It prefers to live, feed, sleep, and dig on its own, both in captivity and in the wild. This quality also makes a hamster extremely territorial and possessive about its living space, bed, food, toys, etc.
Hence, when you put another hamster in the same cage as your previous one, you usually tend to disturb your precious pet’s comfort and peace by introducing an unwanted living being into its home.
When a hamster of the opposite gender is introduced, territorial instincts are sometimes overcome by sexual arousal.
However, as soon as the mating period is over, the initial attraction can go back to mutual aggression against one another.
Hence, it is often discouraged to group multiple different hamsters as this attempt will only lead to chaos, anxiety, stress, and frustration.
However, if you still want to get more hamsters, it is advised to keep only two hamsters in one cage simultaneously.
Although doing so will still trigger some territorial behavior in your first hamster, a hamster’s tiny little size still makes it possible for the two to learn to share the space of the cage without bothering one another.
Moreover, if you plan on getting a third or fourth hamster, investing in another hamster cage is best to avoid an unpleasant conflict.
What Happens When More than Two Pet Hamsters Are Forced to Live Together?
As explained above, hamsters are generally solitary and territorial animals. However, apart from these two characteristics, a hamster is also an extremely sensitive living being.
Any unexpected external stimuli, such as sudden movement, loud sound, change in temperature or lighting, or the presence of another animal, can immediately trigger extreme stress and anxiety in your small rodent friend.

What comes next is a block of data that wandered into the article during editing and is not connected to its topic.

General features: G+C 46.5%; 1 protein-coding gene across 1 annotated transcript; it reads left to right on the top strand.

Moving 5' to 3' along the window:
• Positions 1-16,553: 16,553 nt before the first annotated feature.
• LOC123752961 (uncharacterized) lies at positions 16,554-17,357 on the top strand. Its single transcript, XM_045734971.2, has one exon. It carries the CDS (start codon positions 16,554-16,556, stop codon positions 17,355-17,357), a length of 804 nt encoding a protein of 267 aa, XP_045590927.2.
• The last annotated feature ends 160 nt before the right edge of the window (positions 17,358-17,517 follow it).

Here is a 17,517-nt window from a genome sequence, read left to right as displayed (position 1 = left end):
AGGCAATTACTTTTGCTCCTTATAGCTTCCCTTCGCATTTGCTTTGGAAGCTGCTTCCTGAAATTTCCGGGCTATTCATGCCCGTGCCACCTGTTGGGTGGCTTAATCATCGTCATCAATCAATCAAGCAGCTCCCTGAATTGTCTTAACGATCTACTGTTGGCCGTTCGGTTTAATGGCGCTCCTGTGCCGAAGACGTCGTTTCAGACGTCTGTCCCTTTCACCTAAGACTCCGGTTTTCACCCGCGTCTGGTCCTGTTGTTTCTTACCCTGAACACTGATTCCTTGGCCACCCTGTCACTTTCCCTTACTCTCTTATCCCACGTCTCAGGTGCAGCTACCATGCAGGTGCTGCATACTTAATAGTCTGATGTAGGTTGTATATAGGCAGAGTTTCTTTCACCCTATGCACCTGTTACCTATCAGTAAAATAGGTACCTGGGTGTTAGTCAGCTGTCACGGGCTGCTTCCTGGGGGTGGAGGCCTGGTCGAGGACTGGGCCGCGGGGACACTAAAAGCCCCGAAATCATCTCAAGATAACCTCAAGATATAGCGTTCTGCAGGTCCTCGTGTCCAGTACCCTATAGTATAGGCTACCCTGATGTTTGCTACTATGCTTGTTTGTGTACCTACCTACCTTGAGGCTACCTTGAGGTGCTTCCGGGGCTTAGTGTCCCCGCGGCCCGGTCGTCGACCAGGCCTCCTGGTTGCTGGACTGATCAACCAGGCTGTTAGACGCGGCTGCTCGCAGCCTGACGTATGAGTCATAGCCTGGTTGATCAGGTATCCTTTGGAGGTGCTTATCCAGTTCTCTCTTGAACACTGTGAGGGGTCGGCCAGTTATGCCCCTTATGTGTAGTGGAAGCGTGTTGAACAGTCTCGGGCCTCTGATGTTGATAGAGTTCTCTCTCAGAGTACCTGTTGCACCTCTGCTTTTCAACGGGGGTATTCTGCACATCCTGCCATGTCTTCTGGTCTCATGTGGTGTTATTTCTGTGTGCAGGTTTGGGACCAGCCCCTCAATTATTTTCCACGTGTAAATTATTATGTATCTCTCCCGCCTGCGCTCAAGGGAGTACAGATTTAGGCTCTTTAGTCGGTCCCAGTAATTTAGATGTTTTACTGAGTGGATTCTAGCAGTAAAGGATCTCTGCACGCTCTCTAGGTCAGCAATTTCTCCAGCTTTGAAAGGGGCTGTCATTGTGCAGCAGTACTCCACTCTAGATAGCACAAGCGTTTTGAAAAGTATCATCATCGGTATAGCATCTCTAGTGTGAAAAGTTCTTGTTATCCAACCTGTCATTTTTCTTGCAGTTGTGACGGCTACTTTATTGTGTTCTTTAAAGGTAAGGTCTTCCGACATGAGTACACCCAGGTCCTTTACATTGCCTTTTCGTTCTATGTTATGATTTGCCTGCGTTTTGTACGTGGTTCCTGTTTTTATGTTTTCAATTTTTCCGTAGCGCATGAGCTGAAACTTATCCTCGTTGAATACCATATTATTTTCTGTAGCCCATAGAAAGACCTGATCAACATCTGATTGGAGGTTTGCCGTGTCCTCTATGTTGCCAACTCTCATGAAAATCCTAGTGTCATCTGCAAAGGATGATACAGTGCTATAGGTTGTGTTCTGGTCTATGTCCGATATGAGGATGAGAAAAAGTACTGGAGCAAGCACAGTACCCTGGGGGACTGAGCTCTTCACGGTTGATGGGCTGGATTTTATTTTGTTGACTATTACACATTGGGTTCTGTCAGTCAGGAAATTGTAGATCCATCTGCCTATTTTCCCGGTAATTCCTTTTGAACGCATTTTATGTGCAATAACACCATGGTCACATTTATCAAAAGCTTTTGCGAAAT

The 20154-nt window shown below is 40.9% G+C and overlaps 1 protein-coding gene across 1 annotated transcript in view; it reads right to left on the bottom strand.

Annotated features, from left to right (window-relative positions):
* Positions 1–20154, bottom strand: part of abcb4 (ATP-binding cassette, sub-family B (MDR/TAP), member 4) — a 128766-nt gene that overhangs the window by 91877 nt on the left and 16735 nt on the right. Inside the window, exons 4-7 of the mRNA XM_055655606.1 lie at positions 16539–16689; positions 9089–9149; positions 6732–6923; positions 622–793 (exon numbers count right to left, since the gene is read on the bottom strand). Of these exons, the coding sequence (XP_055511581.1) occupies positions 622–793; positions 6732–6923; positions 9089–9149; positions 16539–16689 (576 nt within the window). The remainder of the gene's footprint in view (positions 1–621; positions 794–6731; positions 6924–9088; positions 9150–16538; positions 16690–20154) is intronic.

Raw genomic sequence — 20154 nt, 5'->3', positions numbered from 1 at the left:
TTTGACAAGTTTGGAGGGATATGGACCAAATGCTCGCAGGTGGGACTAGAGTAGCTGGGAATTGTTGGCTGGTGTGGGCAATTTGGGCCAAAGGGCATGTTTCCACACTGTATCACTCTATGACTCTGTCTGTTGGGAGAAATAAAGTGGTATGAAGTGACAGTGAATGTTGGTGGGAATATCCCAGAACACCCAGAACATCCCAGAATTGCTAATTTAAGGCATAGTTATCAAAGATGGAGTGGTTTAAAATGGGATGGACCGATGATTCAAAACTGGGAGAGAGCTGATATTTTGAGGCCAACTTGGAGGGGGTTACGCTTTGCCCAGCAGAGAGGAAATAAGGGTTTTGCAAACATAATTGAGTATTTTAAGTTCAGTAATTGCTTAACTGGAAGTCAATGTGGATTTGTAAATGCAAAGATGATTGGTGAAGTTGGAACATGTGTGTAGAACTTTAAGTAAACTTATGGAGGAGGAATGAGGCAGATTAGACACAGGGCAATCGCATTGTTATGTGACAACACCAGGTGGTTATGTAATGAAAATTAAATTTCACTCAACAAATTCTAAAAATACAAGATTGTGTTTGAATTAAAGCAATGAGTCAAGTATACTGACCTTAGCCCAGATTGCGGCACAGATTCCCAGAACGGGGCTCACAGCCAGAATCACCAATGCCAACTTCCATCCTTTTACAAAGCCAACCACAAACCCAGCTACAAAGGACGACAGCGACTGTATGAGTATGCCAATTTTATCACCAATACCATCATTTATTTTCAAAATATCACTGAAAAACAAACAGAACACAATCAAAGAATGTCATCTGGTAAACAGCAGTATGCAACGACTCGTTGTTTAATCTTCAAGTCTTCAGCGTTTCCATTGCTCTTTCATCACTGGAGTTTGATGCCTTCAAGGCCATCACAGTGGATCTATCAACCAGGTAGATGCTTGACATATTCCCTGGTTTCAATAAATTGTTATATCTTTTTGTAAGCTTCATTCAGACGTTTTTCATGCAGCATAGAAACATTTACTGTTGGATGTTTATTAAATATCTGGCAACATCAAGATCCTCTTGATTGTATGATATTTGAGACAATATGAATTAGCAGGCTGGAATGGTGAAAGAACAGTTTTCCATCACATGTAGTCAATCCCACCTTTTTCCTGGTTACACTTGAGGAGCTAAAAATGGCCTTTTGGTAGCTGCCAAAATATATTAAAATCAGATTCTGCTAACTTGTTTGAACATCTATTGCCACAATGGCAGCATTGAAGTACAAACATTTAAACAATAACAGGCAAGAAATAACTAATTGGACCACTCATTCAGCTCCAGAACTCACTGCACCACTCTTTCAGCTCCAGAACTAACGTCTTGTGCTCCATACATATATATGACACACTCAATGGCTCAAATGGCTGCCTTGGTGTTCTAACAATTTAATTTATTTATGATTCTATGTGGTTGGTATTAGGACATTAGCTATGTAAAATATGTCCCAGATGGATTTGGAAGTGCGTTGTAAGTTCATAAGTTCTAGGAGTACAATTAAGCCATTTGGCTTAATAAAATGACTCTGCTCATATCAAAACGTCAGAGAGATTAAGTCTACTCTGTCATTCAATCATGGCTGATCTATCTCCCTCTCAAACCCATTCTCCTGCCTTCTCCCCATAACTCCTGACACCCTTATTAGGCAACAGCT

Hence, when you surprise your hamster with another hamster, you trigger its sensitive instincts, which can lead to your hamster behaving in a strange and extremely distressed manner.
However, if you only introduce one more hamster into the same cage, the stress is also coupled with curiosity.
Since your first hamster still has the same space to move around and explore, the chances are that it may not react as violently.
Instead, both the hamsters might take some time to get used to each other’s presence and will eventually learn to co-exist without feeling anxious.
This is most commonly experienced when hamsters of different genders or two females are paired together; however, pairing two male hamsters is usually always a bad idea.
However, if you add a third or a fourth hamster to the same cage, no time or precautionary measure will help avoid the imminent territorial dispute and chaos.
It’s highly likely that your hamsters will start fighting for territorial supremacy, and this can lead to serious injury or even death.
Although a standard-sized hamster cage might be enough for two hamsters, it certainly does not have the space for three or four rodents.
This will mean that the new and unwelcomed rodents will have no choice but to move into the previous hamsters’ living space, use their bedding, feed from their bowls, and inspect their toys.
This intrusion will be enough for all three or four hamsters to display signs of extreme emotional stress and anxiety. Keep reading to learn what these signs are.